Kansas City, Missouri's tax-increment financing (TIF) program gets criticized for enriching developers. TIF's defenders point to projects like the "Glover plan," which, in addition to delivering a Costco and a Home Depot, provided money for midtown homeowners to fix up their property.
Housing programs have become a popular add-on to various TIF plans. The TIF plan featured in this week's Martin column has made grants to residents in the Southmoreland neighborhood.
Eighty-nine homeowners in Southmoreland have taken part in the program. An additional $585,000 will become available. "I'm a big proponent of these housing programs," says Kate Corwin, a Southmoreland resident who serves on a committee that advises the TIF plan. "I think they're great."
To be sure, it's nice to see regular folks benefiting a program that developers and attorneys have used to trim their business cards in gold leaf. The community benefits, as well, because the money helps homeowners keep their exteriors looking nice.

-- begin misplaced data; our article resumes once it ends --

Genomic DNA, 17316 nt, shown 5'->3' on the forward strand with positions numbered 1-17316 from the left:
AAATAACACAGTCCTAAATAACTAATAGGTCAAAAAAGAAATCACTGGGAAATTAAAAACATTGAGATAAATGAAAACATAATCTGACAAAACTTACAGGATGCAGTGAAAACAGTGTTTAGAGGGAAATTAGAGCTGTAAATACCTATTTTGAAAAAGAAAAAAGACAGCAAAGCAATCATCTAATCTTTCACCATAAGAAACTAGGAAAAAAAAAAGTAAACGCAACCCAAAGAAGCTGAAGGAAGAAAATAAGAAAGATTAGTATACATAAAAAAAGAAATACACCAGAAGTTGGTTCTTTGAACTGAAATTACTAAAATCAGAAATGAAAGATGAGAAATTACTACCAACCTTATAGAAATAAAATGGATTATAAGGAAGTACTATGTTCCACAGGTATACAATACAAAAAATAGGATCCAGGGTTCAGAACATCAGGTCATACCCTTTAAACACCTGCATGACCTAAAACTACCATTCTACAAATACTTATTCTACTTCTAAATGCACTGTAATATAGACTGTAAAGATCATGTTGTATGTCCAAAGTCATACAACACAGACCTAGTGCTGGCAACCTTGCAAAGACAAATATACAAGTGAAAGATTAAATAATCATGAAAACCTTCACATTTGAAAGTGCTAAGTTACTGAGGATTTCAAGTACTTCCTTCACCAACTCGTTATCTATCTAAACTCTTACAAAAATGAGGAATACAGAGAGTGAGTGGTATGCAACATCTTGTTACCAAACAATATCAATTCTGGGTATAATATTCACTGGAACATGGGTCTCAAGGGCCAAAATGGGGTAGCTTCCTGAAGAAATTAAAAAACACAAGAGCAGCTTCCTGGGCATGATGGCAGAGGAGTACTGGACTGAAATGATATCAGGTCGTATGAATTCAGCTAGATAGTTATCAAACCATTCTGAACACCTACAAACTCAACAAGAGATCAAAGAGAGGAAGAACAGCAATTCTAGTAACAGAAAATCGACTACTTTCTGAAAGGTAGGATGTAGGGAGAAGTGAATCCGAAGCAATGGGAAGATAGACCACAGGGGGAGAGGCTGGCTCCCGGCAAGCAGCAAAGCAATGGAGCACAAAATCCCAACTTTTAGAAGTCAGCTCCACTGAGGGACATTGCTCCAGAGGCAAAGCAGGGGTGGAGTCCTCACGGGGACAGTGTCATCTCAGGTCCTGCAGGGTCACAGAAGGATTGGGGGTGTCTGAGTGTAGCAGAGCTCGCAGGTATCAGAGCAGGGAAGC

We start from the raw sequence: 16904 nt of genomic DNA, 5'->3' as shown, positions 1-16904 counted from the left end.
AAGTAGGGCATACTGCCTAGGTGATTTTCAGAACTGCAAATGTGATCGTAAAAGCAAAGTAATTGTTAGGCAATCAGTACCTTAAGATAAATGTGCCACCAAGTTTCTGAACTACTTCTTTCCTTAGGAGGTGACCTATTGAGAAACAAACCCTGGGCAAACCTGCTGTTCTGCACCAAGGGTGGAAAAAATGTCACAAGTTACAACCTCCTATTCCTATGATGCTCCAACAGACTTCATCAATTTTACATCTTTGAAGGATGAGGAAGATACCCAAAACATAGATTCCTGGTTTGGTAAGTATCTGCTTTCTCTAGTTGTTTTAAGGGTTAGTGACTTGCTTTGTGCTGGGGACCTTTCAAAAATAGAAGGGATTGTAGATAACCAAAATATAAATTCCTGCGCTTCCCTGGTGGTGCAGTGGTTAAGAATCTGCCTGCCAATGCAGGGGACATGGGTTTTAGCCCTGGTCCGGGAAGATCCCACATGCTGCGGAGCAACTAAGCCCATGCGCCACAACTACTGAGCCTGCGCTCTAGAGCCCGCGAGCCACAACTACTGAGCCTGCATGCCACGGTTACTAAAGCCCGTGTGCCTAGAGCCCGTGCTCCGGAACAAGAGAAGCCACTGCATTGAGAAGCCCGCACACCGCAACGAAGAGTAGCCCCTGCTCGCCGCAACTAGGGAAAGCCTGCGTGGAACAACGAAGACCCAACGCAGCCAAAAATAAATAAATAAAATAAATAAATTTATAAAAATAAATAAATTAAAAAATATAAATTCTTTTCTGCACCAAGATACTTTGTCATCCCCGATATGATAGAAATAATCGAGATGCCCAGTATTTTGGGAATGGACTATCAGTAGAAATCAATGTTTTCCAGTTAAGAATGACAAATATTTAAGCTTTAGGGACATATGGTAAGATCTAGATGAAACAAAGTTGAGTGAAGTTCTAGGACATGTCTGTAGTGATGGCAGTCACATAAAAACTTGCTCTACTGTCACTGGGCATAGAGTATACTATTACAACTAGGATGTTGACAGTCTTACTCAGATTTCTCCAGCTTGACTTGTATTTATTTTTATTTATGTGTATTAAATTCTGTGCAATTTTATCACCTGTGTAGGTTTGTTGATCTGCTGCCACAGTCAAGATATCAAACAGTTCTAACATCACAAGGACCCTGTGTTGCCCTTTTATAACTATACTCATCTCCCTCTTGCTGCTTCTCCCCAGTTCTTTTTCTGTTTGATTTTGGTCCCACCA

But are TIF housing programs really fair?
The inequity stems from the fact that TIF housing programs award public money to some residents but not others.
Sure, the 43rd and Main TIF plan has been good for Southmorelanders. But Kansas City residents who live who in other neighborhoods are ineligible to participate simply because their home does not abut an area in which a Fortune 1000 company wanted to expand. Gone Mild blogger Dan Ryan has called the Southmoreland program a "PIMBY," as in, "Please, In My Backyard."